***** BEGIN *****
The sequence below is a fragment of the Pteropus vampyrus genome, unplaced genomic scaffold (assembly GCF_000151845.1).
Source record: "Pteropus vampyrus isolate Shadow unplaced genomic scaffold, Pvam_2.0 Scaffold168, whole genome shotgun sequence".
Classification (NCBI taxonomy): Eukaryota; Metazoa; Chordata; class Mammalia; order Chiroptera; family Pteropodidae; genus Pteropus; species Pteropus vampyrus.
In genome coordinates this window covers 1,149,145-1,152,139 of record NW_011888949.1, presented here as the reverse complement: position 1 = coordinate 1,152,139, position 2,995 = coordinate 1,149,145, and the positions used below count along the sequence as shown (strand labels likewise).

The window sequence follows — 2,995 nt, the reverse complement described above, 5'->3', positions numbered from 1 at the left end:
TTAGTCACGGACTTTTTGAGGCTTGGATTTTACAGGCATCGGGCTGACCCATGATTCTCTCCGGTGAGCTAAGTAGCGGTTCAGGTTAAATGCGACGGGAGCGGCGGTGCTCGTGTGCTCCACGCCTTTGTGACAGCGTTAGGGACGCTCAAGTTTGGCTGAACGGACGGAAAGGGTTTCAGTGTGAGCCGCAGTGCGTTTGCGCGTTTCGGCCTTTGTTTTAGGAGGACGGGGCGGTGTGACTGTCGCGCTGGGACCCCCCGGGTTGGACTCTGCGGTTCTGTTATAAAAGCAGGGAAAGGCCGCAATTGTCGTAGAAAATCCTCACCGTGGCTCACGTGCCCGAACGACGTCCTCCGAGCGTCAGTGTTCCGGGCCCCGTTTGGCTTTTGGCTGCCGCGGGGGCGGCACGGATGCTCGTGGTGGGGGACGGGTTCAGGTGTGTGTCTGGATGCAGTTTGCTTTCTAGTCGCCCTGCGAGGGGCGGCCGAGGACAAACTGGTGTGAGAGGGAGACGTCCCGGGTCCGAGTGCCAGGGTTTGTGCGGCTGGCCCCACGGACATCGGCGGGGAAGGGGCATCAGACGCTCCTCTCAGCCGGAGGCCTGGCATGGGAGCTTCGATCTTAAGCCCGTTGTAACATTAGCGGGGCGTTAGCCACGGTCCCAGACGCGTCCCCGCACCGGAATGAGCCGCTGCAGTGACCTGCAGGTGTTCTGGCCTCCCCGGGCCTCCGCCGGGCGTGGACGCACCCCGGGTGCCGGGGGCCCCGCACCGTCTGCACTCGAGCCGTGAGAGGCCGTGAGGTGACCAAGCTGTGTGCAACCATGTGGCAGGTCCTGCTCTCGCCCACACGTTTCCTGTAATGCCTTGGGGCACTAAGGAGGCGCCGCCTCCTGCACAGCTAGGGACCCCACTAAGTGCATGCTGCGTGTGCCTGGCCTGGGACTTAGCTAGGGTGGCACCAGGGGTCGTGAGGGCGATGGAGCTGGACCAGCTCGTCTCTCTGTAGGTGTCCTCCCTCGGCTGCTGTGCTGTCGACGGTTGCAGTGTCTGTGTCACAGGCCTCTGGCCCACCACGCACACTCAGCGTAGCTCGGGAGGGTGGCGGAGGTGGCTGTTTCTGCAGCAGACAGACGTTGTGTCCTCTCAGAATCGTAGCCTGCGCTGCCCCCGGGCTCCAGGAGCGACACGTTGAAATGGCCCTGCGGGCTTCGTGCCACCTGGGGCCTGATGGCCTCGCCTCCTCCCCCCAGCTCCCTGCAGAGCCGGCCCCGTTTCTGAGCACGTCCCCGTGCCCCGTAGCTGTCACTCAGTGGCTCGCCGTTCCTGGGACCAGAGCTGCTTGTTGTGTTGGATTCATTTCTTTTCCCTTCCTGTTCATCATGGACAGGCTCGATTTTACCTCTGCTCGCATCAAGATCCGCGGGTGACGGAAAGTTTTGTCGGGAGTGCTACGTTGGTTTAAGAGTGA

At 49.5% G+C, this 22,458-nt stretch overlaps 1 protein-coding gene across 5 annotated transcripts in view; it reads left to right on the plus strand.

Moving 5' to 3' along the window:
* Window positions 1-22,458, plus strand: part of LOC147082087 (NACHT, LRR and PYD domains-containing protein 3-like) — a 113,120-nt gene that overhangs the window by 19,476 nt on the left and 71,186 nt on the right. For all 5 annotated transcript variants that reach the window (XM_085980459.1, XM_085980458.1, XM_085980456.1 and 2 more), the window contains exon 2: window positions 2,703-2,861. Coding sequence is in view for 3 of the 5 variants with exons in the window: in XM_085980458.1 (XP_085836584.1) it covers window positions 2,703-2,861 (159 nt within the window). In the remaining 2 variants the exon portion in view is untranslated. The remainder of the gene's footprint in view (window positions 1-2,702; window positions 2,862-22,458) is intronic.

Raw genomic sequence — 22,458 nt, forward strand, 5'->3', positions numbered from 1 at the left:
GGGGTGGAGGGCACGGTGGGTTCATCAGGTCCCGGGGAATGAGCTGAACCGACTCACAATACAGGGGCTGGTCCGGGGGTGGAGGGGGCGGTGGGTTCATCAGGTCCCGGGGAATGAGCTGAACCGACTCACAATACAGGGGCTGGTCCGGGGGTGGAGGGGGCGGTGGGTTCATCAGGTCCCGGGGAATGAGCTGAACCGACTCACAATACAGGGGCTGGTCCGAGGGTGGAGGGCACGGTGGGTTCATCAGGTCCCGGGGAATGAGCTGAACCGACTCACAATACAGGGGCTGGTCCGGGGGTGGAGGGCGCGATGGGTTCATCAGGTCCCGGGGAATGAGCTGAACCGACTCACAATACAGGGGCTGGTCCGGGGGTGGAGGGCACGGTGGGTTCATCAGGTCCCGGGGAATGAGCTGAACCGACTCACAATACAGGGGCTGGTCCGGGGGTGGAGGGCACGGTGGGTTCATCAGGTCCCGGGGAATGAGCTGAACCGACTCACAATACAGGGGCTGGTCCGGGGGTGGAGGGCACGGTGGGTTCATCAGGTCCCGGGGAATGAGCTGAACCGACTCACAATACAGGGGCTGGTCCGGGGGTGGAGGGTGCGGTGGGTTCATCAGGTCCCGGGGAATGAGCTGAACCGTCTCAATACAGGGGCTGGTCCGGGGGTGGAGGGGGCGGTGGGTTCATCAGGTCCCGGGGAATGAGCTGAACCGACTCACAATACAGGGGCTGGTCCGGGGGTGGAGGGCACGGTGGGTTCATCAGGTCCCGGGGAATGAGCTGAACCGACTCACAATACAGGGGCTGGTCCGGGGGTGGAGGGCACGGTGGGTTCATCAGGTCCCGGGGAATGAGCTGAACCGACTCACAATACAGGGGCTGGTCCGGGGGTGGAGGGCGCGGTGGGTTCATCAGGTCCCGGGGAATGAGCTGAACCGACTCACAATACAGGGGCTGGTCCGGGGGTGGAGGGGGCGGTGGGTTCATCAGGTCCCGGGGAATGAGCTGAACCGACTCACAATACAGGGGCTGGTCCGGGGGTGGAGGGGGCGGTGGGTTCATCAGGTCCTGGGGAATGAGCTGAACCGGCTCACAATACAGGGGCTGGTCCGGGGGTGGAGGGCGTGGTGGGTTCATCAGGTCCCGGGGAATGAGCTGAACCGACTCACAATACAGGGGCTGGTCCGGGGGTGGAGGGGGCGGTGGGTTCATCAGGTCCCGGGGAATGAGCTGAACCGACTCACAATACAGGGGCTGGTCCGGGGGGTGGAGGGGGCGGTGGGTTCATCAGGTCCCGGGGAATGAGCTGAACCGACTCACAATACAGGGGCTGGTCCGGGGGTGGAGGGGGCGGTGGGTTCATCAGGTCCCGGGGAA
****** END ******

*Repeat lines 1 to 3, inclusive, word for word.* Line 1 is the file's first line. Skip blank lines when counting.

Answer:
The sequence below is a fragment of the Pteropus vampyrus genome, unplaced genomic scaffold (assembly GCF_000151845.1).
Source record: "Pteropus vampyrus isolate Shadow unplaced genomic scaffold, Pvam_2.0 Scaffold168, whole genome shotgun sequence".
Classification (NCBI taxonomy): Eukaryota; Metazoa; Chordata; class Mammalia; order Chiroptera; family Pteropodidae; genus Pteropus; species Pteropus vampyrus.